For the first time in the history of Notes, HCL last month released a fully supported 64-bit version of the Notes standard, Domino Designer and Domino Administrator clients with release 12.0.2.  Overall I've found it to be more stable and certainly faster than its 32-bit counterpart and so I now use it regularly.  However, it's not without its issues with reports popping up here and here.  And I have another to add: Java applets won't load in the 12.0.2 64-bit client.  I submitted a ticket to HCL and they could reproduce this so they're preparing an SPR.

A notable aspect of this bug is that there are no error logs (that I could find) to indicate something's wrong.  Nothing in the Java Debug console, the IBM_TECHNICAL_SUPPORT folder, log.nsf, etc.  You will see the Java coffee cup but I think most end users will not immediately interpret it as a problem:

This issue is probably not an inconvenience for most deployments since Java applets were never widely implemented in Notes (in my experience).  But where applets are used, they can bring quite a bit of power (e.g. custom interfaces for any third-party system with a Java API -- databases, message queues and so on).  The good news is that applets do still work in 32-bit Notes 12.0.2 and will likely be supported in Notes as long as Java 8 remains the default runtime.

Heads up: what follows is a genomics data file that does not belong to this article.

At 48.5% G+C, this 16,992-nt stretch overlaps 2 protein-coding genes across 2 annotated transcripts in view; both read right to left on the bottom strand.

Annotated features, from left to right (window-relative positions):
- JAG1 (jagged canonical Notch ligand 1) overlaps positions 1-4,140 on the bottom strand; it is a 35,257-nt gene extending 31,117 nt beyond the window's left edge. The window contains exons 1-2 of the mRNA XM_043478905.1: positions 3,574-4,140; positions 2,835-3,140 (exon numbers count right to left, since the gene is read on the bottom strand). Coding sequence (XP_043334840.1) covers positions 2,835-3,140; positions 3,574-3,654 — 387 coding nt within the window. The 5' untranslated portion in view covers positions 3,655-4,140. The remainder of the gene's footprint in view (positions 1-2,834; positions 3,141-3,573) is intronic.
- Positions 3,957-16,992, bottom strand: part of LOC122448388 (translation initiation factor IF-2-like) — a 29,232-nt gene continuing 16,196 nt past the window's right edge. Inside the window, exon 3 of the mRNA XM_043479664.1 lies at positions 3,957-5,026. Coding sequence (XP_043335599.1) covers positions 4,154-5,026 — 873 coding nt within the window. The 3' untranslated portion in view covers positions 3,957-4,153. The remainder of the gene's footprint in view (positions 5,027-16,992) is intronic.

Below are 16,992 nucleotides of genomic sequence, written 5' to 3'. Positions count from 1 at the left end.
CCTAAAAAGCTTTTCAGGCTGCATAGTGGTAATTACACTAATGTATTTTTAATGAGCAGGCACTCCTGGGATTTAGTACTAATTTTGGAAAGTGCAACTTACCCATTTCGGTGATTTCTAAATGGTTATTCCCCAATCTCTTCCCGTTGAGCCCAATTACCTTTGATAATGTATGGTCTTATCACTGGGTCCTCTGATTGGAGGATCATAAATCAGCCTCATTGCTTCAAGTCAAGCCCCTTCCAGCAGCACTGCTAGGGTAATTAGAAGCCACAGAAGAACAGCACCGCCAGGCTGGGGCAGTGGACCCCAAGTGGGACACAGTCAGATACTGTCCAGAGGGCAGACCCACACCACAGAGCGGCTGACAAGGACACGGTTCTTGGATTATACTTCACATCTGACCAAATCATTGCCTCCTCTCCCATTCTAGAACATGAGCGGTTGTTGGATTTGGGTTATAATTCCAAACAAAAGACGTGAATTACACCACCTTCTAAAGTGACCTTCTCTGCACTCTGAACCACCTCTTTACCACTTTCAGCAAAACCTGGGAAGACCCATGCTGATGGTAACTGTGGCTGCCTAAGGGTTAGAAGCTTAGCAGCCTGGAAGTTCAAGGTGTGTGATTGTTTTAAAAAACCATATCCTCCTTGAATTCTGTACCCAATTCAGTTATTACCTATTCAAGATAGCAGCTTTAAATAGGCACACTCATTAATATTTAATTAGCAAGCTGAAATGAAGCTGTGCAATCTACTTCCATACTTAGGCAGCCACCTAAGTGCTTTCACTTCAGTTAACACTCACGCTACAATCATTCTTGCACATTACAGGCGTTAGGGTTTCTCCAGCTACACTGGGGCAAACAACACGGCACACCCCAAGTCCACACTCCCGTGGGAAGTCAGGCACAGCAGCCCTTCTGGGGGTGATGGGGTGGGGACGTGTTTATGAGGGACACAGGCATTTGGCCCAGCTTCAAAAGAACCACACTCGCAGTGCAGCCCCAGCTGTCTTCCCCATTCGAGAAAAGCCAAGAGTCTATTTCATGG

Traveler 12 expired APNS certificates

by Richard Pajerski

Posted on Wednesday December 21, 2022 at 03:07PM in Technology

It looks like the expiration date for APNS p12 certificates that shipped with Traveler 12.0.1 was on or about December 19, 2022.  If you have a Traveler 12.0.1 (November 2021) installation and started seeing Domino console messages similar to:

[1034:0002-1038] 12/21/2022 01:38:08 PM  Traveler: SEVERE <User> Unable to get the PushNotificationResponse for apnsId null Exception Thrown...

on or after that date, the resolution is to apply Traveler 12.0.1 Fix Pack 2 which includes new APNS p12 certificates that expire in September 2023.  Until that fixpack gets applied (or you upgrade to Traveler 12.0.2 which also contains updated certificates), iOS users will no longer receive notifications of new email on their devices.